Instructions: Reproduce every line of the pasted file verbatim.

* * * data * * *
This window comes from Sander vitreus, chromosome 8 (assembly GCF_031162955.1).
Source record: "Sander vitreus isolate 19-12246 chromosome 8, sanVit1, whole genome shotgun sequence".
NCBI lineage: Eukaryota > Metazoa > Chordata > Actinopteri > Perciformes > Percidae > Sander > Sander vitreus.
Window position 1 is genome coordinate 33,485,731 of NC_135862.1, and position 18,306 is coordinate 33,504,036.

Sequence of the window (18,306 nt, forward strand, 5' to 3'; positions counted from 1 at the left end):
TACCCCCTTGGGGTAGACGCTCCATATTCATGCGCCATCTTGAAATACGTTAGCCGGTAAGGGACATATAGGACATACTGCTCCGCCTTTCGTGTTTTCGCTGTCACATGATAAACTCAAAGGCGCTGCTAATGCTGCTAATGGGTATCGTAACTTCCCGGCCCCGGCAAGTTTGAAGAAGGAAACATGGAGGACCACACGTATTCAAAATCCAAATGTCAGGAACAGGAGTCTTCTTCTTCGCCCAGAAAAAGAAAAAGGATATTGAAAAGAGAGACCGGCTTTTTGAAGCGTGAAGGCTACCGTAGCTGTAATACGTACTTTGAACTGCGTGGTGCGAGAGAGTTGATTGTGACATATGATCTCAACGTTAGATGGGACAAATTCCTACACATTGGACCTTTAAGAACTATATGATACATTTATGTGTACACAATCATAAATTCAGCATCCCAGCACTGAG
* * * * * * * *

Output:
This window comes from Sander vitreus, chromosome 8 (assembly GCF_031162955.1).
Source record: "Sander vitreus isolate 19-12246 chromosome 8, sanVit1, whole genome shotgun sequence".
NCBI lineage: Eukaryota > Metazoa > Chordata > Actinopteri > Perciformes > Percidae > Sander > Sander vitreus.
Window position 1 is genome coordinate 33,485,731 of NC_135862.1, and position 18,306 is coordinate 33,504,036.

Sequence of the window (18,306 nt, forward strand, 5' to 3'; positions counted from 1 at the left end):
TACCCCCTTGGGGTAGACGCTCCATATTCATGCGCCATCTTGAAATACGTTAGCCGGTAAGGGACATATAGGACATACTGCTCCGCCTTTCGTGTTTTCGCTGTCACATGATAAACTCAAAGGCGCTGCTAATGCTGCTAATGGGTATCGTAACTTCCCGGCCCCGGCAAGTTTGAAGAAGGAAACATGGAGGACCACACGTATTCAAAATCCAAATGTCAGGAACAGGAGTCTTCTTCTTCGCCCAGAAAAAGAAAAAGGATATTGAAAAGAGAGACCGGCTTTTTGAAGCGTGAAGGCTACCGTAGCTGTAATACGTACTTTGAACTGCGTGGTGCGAGAGAGTTGATTGTGACATATGATCTCAACGTTAGATGGGACAAATTCCTACACATTGGACCTTTAAGAACTATATGATACATTTATGTGTACACAATCATAAATTCAGCATCCCAGCACTGAG